K V Fire Chemicals (l) Pvt. Ltd. Vs. Indian Oil Corporation Ltd. and others – Punjab & Haryana High Court

I. Case Reference

Case Citation : (2017) ibclaw.in 270 HC
Case Name : K V Fire Chemicals (l) Pvt. Ltd. Vs. Indian Oil Corporation Ltd. and others
Appeal No. : CWP No. 8822 of 2016
Judgment Date : 02-Mar-17
Court/Bench : High Court of Punjab & Haryana
Present for Petitioner(s) : Mr. Harkesh Manuja, Advocate for the petitioner
Present for Respondent(s) : Mr. Adarsh Jain, Advocate for the respondents.
Coram : Mr. Justice S. J. Vazifdar (CJ) and Mr. Justice Anupinder Singh Grewal
Original Judgment : Download

II. Full text of the judgment

S.J. Vazifdar, C.J.(Oral)

1. The petitioner has challenged orders dated 18.04.2016 (Annexure P-20) and 28.04.2016 (Annexure P-22), by which the respondents have considered the petitioner’s bid to be non-responsive only on the ground that the petitioner had been blacklisted in respect of another contract entered into between the petitioner and the respondents. The blacklisting was in respect of a contract dated 23.04.2010 (Annexure P-1) entered into between the parties. That agreement contained a Clause for Arbitration. Disputes and differences had been arisen between the parties. The petitioner invoked the Arbitration Clause. The respondents not having appointed an Arbitrator, the petitioner filed Arbitration Case No. 84 of 2014 for the appointment of an Arbitrator under Section 11 of Arbitration and Conciliation Act, 1996. That Arbitration petition was disposed of by an order dated 24.09.2015 (Annexure P-7) passed by one of us. It was, inter alia, held that issues relating to blacklisting can be referred to Arbitration. The petition was disposed of by directing the respondents to appoint an Arbitrator in terms of and in accordance with the Arbitration Agreement. Under the Arbitration Agreement, the General Manager at the Panipat Refinery was to constitute a panel of three persons and forward the same to the petitioner and the petitioner was to select an Arbitrator therefrom. The respondents challenged the order before the Supreme Court by filing Civil Appeal No. 510 of 2016, which was disposed of by the following order :-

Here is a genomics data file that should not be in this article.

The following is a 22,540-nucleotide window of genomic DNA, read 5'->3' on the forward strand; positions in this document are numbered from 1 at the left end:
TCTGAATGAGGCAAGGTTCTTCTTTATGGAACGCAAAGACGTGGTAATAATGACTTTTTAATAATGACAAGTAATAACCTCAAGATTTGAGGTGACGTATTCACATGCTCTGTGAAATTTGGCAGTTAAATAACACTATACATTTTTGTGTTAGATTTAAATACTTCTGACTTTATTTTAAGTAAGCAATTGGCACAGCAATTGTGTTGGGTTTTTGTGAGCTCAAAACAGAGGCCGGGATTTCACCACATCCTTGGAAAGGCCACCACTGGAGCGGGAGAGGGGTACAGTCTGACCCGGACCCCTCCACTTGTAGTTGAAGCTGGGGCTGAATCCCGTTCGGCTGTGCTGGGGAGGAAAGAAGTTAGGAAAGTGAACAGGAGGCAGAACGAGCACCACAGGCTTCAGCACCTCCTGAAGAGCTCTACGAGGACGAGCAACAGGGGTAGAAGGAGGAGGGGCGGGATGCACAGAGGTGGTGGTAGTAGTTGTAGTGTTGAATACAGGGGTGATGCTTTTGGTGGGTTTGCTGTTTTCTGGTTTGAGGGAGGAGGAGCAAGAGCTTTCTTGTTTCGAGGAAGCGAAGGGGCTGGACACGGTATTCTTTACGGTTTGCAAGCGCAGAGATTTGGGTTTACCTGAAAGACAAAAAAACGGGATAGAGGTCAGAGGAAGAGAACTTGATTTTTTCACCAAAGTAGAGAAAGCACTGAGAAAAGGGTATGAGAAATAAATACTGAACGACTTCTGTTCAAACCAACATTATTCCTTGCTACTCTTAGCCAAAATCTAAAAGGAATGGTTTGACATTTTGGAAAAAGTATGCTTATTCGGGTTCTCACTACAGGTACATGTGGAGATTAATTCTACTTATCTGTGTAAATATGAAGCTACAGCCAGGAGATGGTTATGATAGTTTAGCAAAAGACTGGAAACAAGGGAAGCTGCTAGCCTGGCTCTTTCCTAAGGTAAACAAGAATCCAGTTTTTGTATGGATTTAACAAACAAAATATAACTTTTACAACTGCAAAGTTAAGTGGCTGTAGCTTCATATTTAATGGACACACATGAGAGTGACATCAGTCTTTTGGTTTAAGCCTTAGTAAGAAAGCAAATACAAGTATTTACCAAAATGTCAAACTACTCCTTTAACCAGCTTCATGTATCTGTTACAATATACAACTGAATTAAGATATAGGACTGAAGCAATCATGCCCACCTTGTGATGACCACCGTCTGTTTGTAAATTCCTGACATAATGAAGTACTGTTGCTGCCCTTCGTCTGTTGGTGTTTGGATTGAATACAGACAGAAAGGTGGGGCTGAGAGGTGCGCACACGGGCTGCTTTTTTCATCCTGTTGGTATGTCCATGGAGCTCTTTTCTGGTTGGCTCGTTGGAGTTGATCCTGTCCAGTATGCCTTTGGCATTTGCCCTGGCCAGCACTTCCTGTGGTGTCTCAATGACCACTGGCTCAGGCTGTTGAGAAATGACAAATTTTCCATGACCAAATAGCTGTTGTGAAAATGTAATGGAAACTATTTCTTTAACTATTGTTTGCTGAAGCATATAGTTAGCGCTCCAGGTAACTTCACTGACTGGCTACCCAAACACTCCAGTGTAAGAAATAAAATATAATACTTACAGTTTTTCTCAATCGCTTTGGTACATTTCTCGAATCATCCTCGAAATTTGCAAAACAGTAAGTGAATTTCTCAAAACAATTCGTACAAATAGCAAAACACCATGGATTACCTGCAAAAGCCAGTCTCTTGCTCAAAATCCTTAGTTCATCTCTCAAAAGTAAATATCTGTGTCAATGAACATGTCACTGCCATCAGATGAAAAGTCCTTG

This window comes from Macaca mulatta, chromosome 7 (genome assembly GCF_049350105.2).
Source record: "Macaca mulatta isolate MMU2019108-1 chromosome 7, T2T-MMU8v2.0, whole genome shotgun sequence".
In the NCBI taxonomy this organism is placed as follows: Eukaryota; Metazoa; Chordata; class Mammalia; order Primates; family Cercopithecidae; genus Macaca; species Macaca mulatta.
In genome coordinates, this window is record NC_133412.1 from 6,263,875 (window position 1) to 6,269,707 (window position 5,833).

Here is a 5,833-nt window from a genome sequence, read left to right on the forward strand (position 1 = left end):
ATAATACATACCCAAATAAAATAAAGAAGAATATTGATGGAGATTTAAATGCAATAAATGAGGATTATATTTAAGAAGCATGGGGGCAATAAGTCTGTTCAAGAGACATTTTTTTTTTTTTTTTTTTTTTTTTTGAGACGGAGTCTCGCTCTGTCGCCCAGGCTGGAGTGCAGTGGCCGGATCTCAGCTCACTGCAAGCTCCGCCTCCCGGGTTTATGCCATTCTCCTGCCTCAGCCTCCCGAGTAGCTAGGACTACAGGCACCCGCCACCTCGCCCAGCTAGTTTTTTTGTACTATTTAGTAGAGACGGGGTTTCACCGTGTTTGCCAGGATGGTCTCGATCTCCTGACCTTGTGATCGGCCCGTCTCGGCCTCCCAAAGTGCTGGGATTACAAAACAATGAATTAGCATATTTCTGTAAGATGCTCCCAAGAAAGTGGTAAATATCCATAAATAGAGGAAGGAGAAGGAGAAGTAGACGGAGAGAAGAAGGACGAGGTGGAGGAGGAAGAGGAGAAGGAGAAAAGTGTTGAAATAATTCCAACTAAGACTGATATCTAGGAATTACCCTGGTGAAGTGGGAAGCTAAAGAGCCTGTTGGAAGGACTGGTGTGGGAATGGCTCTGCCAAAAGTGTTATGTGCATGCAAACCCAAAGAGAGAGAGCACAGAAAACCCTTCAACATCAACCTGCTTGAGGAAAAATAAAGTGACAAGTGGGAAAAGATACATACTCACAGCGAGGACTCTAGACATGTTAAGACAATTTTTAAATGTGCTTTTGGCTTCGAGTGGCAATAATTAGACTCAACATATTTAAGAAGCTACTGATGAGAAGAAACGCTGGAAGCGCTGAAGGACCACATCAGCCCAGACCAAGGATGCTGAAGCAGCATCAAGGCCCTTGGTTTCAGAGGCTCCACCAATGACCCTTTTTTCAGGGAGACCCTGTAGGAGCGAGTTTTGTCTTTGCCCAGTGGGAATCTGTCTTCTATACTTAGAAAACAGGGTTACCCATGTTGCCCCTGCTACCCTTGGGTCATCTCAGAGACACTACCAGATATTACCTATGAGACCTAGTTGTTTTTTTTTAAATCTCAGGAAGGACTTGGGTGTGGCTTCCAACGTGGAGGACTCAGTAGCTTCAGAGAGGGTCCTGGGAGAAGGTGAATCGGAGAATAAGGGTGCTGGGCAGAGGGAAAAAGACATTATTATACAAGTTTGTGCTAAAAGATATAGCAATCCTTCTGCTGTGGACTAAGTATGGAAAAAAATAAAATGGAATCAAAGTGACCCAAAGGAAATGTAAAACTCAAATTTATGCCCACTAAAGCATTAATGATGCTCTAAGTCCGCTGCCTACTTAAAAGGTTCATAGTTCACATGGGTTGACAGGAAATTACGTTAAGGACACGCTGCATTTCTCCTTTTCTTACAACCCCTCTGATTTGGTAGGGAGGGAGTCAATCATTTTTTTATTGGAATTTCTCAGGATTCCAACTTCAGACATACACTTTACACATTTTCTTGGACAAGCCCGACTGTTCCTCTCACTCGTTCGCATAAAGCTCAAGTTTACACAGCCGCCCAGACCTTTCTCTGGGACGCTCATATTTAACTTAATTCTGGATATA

“O R D E R

After hearing the learned counsel for the parties for some time, the following order is passed by consent: Leave granted.

The impugned order dated 24.09.2015 passed by the High Court of Punjab & Haryana at Chandigarh in Arbitration Case No. 84 of 2014 is set-aside. The dispute relating to the performance of the contract dated 23.4.2010 and disputes arising therefrom will be decided by Mr. Justice Mukul Mudgal, former Chief Justice of the High Court of Punjab & Haryana, as a sole Arbitrator.

The Arbitrator shall proceed and decide the same under Arbitration & Conciliation Act, 1996.

The appeal is accordingly disposed of.

A copy of the order be sent to Mr. Justice Mukul Mudgal, the learned Sole Arbitrator.”

2. The order was passed by consent. It is clear from the order that the order in the Arbitration petition under Section 11 of Arbitration and Conciliation Act, 1996 was set-aside only to the extent that it related to the manner in which the Arbitrator was directed to be appointed. That the matter could be referred to the Arbitration, is clear from the said fact that the Supreme Court itself appointed the Arbitrator in the matter. Further an application for clarification of the order was rejected by an order of the Supreme Court dated 12.07.2016 in I.A. No. 2 of 2016. The Supreme Court held that there was no reason to re-consider its order dated 22.01.2016. We are informed that I.A. No. 2 of 2016 was filed, inter alia, on the contention that the issue of blacklisting had not been referred to Arbitration. It is, therefore, clear that all the issues stood referred to Arbitration. This is important in view of an order passed by the learned Arbitrator under Section 17 of the Arbitration Act. The learned Arbitrator in paragraph 13 of the order expressly stayed the blacklisting/holiday listing order dated 01.03.2016 during the pendency of the Arbitral proceeding. In view thereof, it was not permissible for the respondents to consider the petitioner’s bid as non-responsive on the ground that the petitioner had been blacklisted in an earlier contract.

3. The impugned orders are, therefore, quashed and set-aside. The respondents shall consider the petitioner’s bid subject to the same meeting all other requirements and thereafter decide the party in whose favour the contract ought to be awarded. Needless to add that the same would be subject to any order that may be passed in respect of the order of the learned Arbitrator under Section 17 of the Arbitration Act.




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